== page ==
Managing internal consensus was a challenge for the British Library’s web redevelopment programme. The organisation was somewhat ‘silo-ed’. Each silo worked to a different understanding of its audience, their requirements and how to meet them.
The Library had already commissioned some personas, articulating a discipline-based segmentation model. Unfortunately, the result was 14 highly subjective personas, one for each of the key business units within the organisation.
With such a compromised audience segmentation and no clear idea of user needs, making evidence-based strategic and design decisions was going to be impossible. In order to rectify this, we proposed re-framing their understanding of Library users. Our aim was to demonstrate a new, task-based segmentation and undertake research with real users to provide the Library with meaningful insights.
Working with the existing personas, we drafted a task-based segmentation model. Our primary segmentation was between what might be described as traditional ‘researchers’ – academics and professionals looking for primary source material – and ‘discoverers’ – users with less defined research goals and understanding of the topic of their research. This admittedly crude distinction was enough to demonstrate to stakeholders that ‘their’ users had much more in common with each other than they had realised.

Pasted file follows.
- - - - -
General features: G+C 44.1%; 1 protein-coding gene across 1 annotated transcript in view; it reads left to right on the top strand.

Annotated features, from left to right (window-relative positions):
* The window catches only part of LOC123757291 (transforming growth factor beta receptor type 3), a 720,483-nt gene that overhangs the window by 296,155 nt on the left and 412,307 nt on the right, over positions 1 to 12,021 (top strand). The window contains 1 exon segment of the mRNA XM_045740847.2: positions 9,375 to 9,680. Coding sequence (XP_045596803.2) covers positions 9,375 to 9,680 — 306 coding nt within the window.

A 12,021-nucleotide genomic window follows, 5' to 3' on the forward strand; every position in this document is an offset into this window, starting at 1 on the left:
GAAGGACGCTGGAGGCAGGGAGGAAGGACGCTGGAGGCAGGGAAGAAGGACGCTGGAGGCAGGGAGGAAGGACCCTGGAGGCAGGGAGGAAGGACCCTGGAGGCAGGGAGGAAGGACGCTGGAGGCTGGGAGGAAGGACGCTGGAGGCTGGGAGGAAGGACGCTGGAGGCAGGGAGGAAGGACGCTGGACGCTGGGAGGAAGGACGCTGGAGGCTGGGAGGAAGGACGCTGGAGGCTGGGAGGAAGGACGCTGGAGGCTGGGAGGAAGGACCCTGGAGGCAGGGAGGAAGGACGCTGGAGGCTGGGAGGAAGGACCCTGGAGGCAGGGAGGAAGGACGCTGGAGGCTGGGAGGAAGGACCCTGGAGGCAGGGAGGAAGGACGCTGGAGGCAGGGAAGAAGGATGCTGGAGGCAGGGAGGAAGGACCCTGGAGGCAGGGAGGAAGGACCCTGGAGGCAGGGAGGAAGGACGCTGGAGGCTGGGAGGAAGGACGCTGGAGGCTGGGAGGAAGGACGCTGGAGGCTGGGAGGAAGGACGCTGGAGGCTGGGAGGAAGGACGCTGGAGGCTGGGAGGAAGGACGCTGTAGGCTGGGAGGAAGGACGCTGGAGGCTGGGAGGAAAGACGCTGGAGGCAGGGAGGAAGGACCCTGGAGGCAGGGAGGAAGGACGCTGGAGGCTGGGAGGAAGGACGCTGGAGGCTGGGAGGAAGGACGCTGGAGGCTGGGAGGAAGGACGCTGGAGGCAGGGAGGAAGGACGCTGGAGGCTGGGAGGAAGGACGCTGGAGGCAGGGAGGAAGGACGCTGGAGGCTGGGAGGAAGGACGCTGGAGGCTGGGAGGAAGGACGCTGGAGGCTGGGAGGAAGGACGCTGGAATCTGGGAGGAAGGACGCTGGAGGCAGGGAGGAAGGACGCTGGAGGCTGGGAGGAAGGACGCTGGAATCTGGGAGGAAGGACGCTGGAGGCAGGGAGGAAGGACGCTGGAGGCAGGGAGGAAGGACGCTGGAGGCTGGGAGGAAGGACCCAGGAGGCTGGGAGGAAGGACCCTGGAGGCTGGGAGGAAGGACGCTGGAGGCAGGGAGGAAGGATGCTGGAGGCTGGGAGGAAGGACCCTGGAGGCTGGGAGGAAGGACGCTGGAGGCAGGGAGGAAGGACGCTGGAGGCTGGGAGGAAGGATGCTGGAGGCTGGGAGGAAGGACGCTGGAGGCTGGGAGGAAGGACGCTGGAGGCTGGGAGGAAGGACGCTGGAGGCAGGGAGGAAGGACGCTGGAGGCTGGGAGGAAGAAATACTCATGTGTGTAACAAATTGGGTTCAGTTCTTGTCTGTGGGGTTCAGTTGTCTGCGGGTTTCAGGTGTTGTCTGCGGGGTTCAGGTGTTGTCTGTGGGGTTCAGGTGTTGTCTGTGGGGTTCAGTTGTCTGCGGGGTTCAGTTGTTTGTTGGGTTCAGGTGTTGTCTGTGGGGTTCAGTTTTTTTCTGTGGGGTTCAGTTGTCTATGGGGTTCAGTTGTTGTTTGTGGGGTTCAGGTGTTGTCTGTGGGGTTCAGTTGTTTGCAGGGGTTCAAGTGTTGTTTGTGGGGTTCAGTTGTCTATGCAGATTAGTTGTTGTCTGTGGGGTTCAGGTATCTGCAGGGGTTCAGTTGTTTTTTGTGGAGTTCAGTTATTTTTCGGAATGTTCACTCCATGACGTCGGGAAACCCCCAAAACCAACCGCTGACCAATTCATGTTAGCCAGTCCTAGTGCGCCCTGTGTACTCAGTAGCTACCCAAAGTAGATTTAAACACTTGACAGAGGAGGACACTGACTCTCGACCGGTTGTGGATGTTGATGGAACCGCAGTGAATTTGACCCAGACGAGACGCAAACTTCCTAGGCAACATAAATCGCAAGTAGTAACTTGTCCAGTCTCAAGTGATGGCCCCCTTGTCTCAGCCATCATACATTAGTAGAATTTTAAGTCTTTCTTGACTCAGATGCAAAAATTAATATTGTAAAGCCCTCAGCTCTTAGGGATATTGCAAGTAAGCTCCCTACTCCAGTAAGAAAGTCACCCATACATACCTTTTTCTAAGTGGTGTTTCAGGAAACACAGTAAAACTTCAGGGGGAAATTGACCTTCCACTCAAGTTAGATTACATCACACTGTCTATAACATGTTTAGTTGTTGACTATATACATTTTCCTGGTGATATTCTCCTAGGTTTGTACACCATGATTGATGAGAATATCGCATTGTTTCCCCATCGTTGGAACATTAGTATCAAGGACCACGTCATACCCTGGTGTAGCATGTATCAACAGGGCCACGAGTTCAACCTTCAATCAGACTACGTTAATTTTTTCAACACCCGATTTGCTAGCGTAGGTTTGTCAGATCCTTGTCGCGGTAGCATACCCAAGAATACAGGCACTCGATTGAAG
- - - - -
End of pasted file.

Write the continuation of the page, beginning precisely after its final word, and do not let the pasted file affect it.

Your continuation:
Next, we created a mental model diagram based on interviews with users across the library’s existing discipline-based segmentation and our proposed task-based model. This gave us the opportunity to gain insights into how users research and to iterate our segmentation in order to draft new personas. After analysing transcripts of interviews with more than thirty users, we were able to build a model which validated our original segmentation, provided plenty of talking points for the Library and gave us a framework with which to understand the value to users of proposed content and features.